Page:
No


RPG's (in the real sense, not something like a so-called Action-RPG) are about story- and character development. And each story needs an end, a character needs a goal and so on. This is what you have to keep in mind, and whenever you think of adding something, your first qustion should be "does this enhance the story/the characters?".


You should never add parts just to "increase play time" - the players will usually realise that, and also usually it will get you a bad reputation for filling up your games.


There is no problem with short RPGs, and if your storyline doesn't warrant a longer game, then don't make it longer.


And there is no need for world-shattering events either - just as there are movies that don't need explosions to be fun, you can make a game about simple characters. It's the quality of the story and the gameplay that will keep the game alive, not the number of bosses or how often the destruction of the worl gets prevented.
 
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Wavelength

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Well, i don't really have all those epic events clear in my mind, it more that i think that they should be there...
If you don't have interesting, clear ideas to start with, it's going to be very hard to spin a compelling tale.

Looking through your other topics, my personal read on it is that storytelling isn't really your thing, and your talents might lie more in presentation and design of action.  It would be well worth considering playing to your strengths and not trying to create a story-heavy game that's going to force you to write the equivalent of half a novel.

But what do I know?  You know yourself better!  If you think your talents lie mostly in storytelling, then do some things (like I linked) to get inspired, or if you aren't there yet but you really have a passion for telling stories, then take a creative writing class or two!
 

neko-niki

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Maybe it would help if you thought of the beginning and end first and then take down bullet points of the events that may happen in between and then once you run out of ideas, review what you've written down and take out the scenes that are irrelevant/redundant/overused/don't make sense/etc. Then when you're left with what you think works, that's when you start fleshing out the scenes.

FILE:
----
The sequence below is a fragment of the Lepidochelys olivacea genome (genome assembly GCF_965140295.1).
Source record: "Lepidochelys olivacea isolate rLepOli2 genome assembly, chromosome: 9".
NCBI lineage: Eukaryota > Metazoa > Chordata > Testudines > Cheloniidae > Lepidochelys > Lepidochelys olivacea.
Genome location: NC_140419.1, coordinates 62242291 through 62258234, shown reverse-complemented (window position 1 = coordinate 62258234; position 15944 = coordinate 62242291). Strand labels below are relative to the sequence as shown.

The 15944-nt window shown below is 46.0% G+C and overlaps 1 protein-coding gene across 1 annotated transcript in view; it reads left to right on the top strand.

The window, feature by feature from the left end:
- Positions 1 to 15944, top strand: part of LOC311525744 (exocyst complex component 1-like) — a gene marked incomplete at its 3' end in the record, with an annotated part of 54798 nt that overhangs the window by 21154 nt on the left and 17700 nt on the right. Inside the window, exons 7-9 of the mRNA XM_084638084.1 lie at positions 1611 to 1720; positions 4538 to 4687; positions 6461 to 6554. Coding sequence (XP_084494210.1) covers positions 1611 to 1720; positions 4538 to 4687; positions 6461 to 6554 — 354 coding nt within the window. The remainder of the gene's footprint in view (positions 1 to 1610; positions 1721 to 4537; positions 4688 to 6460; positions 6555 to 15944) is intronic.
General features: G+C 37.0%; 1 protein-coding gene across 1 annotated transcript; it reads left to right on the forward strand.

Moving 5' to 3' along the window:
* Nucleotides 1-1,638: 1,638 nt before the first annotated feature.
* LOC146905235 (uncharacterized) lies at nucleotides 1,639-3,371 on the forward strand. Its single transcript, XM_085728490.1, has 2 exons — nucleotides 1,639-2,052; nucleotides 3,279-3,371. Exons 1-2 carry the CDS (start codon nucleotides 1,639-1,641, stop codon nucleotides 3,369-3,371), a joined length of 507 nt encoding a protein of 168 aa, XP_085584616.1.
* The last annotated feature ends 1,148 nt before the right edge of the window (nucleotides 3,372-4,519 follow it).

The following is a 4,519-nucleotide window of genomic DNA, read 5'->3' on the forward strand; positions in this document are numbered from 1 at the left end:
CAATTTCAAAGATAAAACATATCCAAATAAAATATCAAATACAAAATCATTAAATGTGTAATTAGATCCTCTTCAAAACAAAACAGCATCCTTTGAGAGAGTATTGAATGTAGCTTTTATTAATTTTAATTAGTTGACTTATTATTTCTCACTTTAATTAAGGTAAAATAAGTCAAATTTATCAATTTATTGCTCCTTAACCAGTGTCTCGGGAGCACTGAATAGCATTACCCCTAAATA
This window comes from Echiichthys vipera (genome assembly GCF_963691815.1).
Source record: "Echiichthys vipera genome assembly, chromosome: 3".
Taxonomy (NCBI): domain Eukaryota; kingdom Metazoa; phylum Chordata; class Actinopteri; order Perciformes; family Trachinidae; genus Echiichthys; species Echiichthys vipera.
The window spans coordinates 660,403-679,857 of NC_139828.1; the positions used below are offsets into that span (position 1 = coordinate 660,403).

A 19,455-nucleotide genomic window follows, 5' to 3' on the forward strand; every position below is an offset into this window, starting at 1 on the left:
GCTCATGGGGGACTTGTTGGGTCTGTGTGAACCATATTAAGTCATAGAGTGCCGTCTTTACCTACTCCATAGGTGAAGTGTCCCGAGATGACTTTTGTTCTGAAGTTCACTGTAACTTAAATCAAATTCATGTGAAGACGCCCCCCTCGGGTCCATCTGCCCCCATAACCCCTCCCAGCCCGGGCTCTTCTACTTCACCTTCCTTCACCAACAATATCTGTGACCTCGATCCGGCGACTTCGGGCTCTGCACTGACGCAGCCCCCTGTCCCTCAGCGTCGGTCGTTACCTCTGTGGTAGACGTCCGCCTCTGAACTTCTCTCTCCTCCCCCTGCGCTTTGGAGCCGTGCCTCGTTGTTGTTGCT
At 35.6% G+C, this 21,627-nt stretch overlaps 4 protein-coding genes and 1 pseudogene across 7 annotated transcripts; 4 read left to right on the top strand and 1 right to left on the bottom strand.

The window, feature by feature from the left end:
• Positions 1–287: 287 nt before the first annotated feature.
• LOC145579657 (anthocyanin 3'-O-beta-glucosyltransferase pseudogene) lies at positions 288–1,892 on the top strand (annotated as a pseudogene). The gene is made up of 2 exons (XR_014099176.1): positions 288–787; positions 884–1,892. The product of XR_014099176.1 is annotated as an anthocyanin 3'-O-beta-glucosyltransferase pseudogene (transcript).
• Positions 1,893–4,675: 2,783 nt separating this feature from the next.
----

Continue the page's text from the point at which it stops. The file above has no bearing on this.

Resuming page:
Emmych

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Is the protagonist's main need met?  If yes, there u go, that's the ending.  How you fill the space in between depends on how complicated meeting that need is (is it "I am hungry -> I get a food -> I am no longer hungry", or is it more like "hellspawn stole my dog -> I quest to get my dog back -> antics ensue") and if other people come into conflict while the protagonist is getting that need met.

But yup, that is my basic metric for plot: what does the protagonist want?  How do they get it?  Once they get it, wrap up the story.
 

LaFlibuste

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Plan ahead. Start with whatever has you rilled up and build from there. Build the world, the base canvas (in broad strokes at least), decide who yo characters are, where they come from, why they're there, what their goals are, etc. Decide what your story's starting point is, how it end and they main, key event along the way. You don't have to plan every single dialogue beforehand, but at least have the generic guidelines.